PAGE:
By tracing these factors and seeing how they interrelate, you can get a more orderly view of  the development of Japanese literature.  It’s not just a question of ‘forms’ of poetry, but  of  much deeper philosophical material.

And there’s the rub.  Most Western poets have little knowledge or patience with this research and crank off what they believe to be the ‘classical’ forms.  I have done that myself.  However, there are very strict ‘rules’ for the forms, all these forms, and there are reasons for this to be so.

The Japanese sentence order reflects the Japanese sense of cultural order, and it is quite natural that what is true of culture as a whole is true of literature also.  I also believe perhaps this is reflected in a rather small land mass (4 islands actually) with a high population.  In those physical/social cases, you need rules and they spill over into the discipline and ‘restrictions’ of literature.  The Japanese, to our way of thinking, aren’t  disorderly.  They have a particular sense of discipline in many spheres of social and political life.  This is bound to show up in literature and the arts.

Recently I bought Shuici Kato’s “A History of Japanese Literature, The First Thousand Years”.  Just a casual persual of it shows me how much, after a few years of study of form and writing verse, how much I really don’t know.  But this will make a dent in my ignorance.

It better.  Westeners are freewheeling pirates, some believing that the dribbles from their pens are worthy of broad notice, bending or distorting classical forms because they think this is modern, and basically sneering at the forms that lay the basis of a 100o years of  some particular poetry.  This is just arrogance and narcissism.

It does nothing of merit except to show the childish temper tantrums of ignorance and bites them in the ass in the end.  And the middle.

Learn the classical forms first…become a better poet…and then do your personal riffs.  It’s not that these forms are in concrete, immutable for the ages, but understand first why they developed and why they developed from a better understanding of that particular culture.

There is another book I recently bought:  “Love Songs frm the Man’yoshu” (Selections From a Japanese Classic”  The illustrations are incredible, and vie with the poetry.

And about these Japanese books.  They are like Jewel Boxes.  To hold one in your hand is a delight.   They are beautifully bound and printed, the colors are brilliant, they glissen like jewels in the sun. One was tied with twine when I received it, and I thought about shibari:  an earlier translation of the word was “to tie the heart”.

This certainly did it for me.  It tied up my heart and mind with the pages of this book.

I am going to post some of my own ‘tanka’ here.  They are hardly classical tanka, only in the 5/7/5/7/7 form.  They violate rules about metaphor, simile, seasons, etc…but they are the best I have right now.  Someday I will throw them away and write ‘real’ tanka, but that will take years.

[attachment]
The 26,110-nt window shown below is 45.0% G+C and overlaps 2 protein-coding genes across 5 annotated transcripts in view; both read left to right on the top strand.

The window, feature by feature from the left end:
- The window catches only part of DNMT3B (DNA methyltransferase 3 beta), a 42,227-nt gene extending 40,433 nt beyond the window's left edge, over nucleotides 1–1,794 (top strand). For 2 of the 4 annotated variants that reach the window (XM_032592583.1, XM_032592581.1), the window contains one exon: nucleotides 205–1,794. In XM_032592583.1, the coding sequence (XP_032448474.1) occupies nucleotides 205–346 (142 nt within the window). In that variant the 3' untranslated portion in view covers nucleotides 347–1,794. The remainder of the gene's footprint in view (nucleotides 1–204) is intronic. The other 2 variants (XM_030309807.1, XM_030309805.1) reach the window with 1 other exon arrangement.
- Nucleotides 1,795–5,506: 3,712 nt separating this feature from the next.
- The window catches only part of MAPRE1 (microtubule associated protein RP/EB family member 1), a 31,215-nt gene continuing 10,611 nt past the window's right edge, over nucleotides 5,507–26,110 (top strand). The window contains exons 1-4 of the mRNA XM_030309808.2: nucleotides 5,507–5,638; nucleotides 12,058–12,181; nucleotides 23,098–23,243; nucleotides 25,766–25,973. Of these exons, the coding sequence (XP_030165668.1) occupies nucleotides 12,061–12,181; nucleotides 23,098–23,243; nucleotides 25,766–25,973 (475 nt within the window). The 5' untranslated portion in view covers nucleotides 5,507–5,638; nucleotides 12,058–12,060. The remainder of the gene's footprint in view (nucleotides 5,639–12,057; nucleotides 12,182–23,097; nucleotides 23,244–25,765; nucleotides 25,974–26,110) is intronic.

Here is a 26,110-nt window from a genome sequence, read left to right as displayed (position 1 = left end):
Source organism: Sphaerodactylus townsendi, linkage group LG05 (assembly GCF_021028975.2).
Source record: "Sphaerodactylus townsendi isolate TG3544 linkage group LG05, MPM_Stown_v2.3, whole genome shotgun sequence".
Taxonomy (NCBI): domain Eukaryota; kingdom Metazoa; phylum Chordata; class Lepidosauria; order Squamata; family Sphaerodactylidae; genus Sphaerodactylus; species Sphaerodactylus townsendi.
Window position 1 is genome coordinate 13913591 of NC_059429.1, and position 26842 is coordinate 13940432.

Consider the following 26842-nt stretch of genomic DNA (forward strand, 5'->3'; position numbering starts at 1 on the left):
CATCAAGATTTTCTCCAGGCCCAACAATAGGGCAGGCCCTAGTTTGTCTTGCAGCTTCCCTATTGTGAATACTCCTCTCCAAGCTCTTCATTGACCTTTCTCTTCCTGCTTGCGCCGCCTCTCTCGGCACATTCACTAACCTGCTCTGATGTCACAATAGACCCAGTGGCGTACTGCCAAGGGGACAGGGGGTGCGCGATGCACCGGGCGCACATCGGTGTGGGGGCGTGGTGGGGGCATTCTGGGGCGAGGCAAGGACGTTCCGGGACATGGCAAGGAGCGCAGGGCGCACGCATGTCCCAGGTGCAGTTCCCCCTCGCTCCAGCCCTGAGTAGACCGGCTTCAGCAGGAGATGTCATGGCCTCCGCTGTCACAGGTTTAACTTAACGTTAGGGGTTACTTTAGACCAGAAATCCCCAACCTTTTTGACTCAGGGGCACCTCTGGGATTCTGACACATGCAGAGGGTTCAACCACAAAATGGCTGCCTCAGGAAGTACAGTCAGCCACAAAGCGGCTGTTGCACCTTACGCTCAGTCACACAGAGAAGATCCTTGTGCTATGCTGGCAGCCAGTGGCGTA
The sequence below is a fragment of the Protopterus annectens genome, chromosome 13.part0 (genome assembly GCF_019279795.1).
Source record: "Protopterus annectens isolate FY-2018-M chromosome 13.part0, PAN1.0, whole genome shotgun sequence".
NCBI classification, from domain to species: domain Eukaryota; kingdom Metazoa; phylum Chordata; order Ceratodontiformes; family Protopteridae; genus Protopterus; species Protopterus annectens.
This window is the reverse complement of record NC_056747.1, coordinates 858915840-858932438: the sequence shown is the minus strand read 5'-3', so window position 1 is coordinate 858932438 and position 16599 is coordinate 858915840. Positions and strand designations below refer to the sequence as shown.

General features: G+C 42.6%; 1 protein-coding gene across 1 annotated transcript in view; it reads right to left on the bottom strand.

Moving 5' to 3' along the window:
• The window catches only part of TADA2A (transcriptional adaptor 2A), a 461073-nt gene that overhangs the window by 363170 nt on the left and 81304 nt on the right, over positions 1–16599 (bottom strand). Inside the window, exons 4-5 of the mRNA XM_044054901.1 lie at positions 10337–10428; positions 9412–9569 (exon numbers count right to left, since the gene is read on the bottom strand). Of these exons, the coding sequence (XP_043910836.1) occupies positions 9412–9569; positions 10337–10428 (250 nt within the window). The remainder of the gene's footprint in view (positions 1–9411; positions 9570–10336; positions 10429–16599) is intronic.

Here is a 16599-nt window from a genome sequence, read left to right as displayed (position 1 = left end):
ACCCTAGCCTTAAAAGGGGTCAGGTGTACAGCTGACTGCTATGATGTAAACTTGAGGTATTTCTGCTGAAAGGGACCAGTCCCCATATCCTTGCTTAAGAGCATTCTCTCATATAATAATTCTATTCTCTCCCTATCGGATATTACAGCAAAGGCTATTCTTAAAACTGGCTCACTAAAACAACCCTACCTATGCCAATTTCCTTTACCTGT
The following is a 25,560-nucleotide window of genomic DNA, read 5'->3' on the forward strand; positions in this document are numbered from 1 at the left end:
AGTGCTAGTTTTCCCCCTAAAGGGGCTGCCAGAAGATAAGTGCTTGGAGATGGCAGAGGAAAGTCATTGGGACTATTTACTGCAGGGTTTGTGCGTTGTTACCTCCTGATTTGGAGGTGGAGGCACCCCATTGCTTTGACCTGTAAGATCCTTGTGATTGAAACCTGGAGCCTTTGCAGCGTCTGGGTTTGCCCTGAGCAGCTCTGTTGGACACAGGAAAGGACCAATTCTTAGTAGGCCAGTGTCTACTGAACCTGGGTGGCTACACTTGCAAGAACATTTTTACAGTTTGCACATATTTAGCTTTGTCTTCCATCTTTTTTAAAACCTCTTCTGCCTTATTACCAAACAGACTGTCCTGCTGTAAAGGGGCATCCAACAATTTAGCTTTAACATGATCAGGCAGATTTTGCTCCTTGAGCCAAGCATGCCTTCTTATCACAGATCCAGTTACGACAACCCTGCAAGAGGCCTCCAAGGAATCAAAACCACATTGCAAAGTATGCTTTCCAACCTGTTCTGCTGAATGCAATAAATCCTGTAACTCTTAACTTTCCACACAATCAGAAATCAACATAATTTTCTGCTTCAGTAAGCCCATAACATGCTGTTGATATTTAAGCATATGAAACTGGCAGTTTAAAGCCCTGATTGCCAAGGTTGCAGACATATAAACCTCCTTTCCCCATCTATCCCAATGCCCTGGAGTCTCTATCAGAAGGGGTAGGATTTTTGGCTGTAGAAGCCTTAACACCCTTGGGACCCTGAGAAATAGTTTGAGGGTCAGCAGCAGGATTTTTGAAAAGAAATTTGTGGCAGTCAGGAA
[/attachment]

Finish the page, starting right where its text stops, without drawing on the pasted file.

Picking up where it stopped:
I ask your indulgence and patience until I learn more.

Lady Nyo

#1

This grim November,
The month of my father’s death.
Always bittersweet.
My memories float, weak ghosts,
Hauntings in the fog of life.

#2

A mind that obeys
And becomes one with nature
Sees through four seasons
Embellished with life forces,
And completes a discipline.

#3

When nature is known
Reason for awe can be found
In familiar sights.
Intimacy at the core—
Astounding revelation!

#4

The full moon above
Floats on blackened velvet seas,
Poet’s perfection!
But who does not yearn for a
Crescent in lavender sky?

#5.

Birds fly in the blue.
All is gray upon the earth,
Heart stopped with sorrow.
White cranes lifts off calm waters,
My heart tries to follow.

#6.

In this single branch
Of a wintry holly,
A hundred word hide.
A thousand blushes appear.
Do not overlook the thorns.

#7.

Lithe-bodied, she climbs-
She has now mounted my soul!
Clinging with strong legs
Her breasts pressed against me,
Shaping an intangible thing.

Jane Kohut-Bartels
Copyrighted, 2008-2019

A few favorite tanka….

October 9, 2018

Kohut-Bartels-LS-17

(Oil, “Dusk”, Jane Kohut-Bartels, 2002)

 

 

Mist drifts in waves

Ribbon-ing maple branches

The rising of moon

Make Egrets shimmer silver-

Gauzy ghosts of nothingness.

 

 

Like the lithe bowing

Of a red maple sapling

My heart turns to you,

Yearns for those nights long ago

When pale skin challenged the moon.

 

How could I forget

The beauty of the pale moon!

A face of sorrow

Growing thin upon the tide

No one now visits me.

 

——

The full moon above

floats on blackened velvet seas,

poet’s perfection!

But who does not yearn for a

crescent in lavender sky?

Autumn wind startles–

Lowered to an ominous

Key—Ah! Mournful sounds!

The fat mountain deer listen-

Add their bellowing sorrow.

 

Jane Kohut-Bartels

Copyrighted, 2018